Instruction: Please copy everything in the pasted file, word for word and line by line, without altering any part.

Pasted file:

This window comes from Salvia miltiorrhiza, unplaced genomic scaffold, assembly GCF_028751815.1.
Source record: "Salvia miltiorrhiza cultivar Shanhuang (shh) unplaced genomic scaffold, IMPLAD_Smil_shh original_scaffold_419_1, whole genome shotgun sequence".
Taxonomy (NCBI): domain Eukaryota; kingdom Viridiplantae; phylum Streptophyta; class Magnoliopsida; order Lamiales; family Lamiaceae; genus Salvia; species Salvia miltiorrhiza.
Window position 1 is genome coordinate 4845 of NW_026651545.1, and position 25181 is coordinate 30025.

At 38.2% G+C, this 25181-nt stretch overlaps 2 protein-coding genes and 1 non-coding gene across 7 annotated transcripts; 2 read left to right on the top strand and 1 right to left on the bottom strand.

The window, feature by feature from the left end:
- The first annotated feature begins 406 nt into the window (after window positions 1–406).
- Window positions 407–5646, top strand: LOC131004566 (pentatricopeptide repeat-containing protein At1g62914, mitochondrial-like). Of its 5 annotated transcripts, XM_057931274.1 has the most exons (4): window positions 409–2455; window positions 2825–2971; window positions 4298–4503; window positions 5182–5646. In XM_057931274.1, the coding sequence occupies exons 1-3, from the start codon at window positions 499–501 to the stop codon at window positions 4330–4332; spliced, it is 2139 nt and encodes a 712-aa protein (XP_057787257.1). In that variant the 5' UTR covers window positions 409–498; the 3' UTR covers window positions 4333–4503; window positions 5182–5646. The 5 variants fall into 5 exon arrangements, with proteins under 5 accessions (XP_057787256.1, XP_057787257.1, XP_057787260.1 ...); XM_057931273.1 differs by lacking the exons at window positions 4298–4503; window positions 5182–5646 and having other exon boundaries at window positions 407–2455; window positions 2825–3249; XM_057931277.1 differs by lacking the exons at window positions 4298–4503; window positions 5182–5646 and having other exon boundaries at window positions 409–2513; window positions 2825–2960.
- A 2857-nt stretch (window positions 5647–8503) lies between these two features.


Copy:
This window comes from Salvia miltiorrhiza, unplaced genomic scaffold, assembly GCF_028751815.1.
Source record: "Salvia miltiorrhiza cultivar Shanhuang (shh) unplaced genomic scaffold, IMPLAD_Smil_shh original_scaffold_419_1, whole genome shotgun sequence".
Taxonomy (NCBI): domain Eukaryota; kingdom Viridiplantae; phylum Streptophyta; class Magnoliopsida; order Lamiales; family Lamiaceae; genus Salvia; species Salvia miltiorrhiza.
Window position 1 is genome coordinate 4845 of NW_026651545.1, and position 25181 is coordinate 30025.

At 38.2% G+C, this 25181-nt stretch overlaps 2 protein-coding genes and 1 non-coding gene across 7 annotated transcripts; 2 read left to right on the top strand and 1 right to left on the bottom strand.

The window, feature by feature from the left end:
- The first annotated feature begins 406 nt into the window (after window positions 1–406).
- Window positions 407–5646, top strand: LOC131004566 (pentatricopeptide repeat-containing protein At1g62914, mitochondrial-like). Of its 5 annotated transcripts, XM_057931274.1 has the most exons (4): window positions 409–2455; window positions 2825–2971; window positions 4298–4503; window positions 5182–5646. In XM_057931274.1, the coding sequence occupies exons 1-3, from the start codon at window positions 499–501 to the stop codon at window positions 4330–4332; spliced, it is 2139 nt and encodes a 712-aa protein (XP_057787257.1). In that variant the 5' UTR covers window positions 409–498; the 3' UTR covers window positions 4333–4503; window positions 5182–5646. The 5 variants fall into 5 exon arrangements, with proteins under 5 accessions (XP_057787256.1, XP_057787257.1, XP_057787260.1 ...); XM_057931273.1 differs by lacking the exons at window positions 4298–4503; window positions 5182–5646 and having other exon boundaries at window positions 407–2455; window positions 2825–3249; XM_057931277.1 differs by lacking the exons at window positions 4298–4503; window positions 5182–5646 and having other exon boundaries at window positions 409–2513; window positions 2825–2960.
- A 2857-nt stretch (window positions 5647–8503) lies between these two features.